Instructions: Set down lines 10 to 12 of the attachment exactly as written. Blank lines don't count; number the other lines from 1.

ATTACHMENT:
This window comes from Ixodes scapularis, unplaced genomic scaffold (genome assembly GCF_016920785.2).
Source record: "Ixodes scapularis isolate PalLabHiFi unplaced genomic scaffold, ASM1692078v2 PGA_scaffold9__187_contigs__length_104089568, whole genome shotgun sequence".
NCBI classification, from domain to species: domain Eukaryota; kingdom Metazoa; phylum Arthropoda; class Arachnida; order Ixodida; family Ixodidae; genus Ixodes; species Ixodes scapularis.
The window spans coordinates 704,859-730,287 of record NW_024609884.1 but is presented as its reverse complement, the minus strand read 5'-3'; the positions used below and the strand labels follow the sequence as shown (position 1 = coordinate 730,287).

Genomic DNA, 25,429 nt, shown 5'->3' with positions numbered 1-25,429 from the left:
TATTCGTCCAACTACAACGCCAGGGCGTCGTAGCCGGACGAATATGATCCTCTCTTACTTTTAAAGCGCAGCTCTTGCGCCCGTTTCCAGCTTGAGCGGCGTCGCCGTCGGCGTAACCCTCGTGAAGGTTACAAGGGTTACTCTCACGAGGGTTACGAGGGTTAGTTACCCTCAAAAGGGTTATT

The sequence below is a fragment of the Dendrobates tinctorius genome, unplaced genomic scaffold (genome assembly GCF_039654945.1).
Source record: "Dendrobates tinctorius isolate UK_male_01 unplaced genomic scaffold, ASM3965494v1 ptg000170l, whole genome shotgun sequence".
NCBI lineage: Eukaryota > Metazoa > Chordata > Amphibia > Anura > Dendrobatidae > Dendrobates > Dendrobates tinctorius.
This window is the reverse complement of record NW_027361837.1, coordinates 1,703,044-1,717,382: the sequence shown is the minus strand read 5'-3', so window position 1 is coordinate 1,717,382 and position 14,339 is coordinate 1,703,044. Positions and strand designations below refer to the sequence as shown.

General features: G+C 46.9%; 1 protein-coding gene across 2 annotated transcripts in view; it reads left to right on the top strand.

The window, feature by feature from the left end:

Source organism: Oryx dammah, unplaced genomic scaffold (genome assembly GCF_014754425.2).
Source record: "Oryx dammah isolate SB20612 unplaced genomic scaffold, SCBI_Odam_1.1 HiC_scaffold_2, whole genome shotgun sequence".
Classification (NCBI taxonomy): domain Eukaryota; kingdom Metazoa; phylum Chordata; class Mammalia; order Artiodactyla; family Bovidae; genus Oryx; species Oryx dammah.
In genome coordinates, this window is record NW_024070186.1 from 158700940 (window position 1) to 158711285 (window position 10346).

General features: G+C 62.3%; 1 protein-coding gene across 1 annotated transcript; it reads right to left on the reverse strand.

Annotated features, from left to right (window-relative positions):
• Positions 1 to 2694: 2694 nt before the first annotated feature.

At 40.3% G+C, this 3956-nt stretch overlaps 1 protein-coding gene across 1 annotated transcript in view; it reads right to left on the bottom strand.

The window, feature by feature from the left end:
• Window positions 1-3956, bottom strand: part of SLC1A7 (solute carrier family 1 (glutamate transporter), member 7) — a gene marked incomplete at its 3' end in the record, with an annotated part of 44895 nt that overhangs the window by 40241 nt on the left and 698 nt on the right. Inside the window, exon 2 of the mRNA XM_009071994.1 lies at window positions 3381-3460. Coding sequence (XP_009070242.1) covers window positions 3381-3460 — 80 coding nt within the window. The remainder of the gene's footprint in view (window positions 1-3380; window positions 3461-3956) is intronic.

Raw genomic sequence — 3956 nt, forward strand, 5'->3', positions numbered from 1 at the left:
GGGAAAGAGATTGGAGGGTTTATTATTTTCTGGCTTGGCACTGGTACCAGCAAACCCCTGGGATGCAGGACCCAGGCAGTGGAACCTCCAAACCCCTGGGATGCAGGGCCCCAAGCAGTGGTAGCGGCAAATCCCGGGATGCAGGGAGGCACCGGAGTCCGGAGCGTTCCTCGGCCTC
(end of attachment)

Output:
This window is the reverse complement of record NW_027361837.1, coordinates 1,703,044-1,717,382: the sequence shown is the minus strand read 5'-3', so window position 1 is coordinate 1,717,382 and position 14,339 is coordinate 1,703,044. Positions and strand designations below refer to the sequence as shown.

General features: G+C 46.9%; 1 protein-coding gene across 2 annotated transcripts in view; it reads left to right on the top strand.

The window, feature by feature from the left end: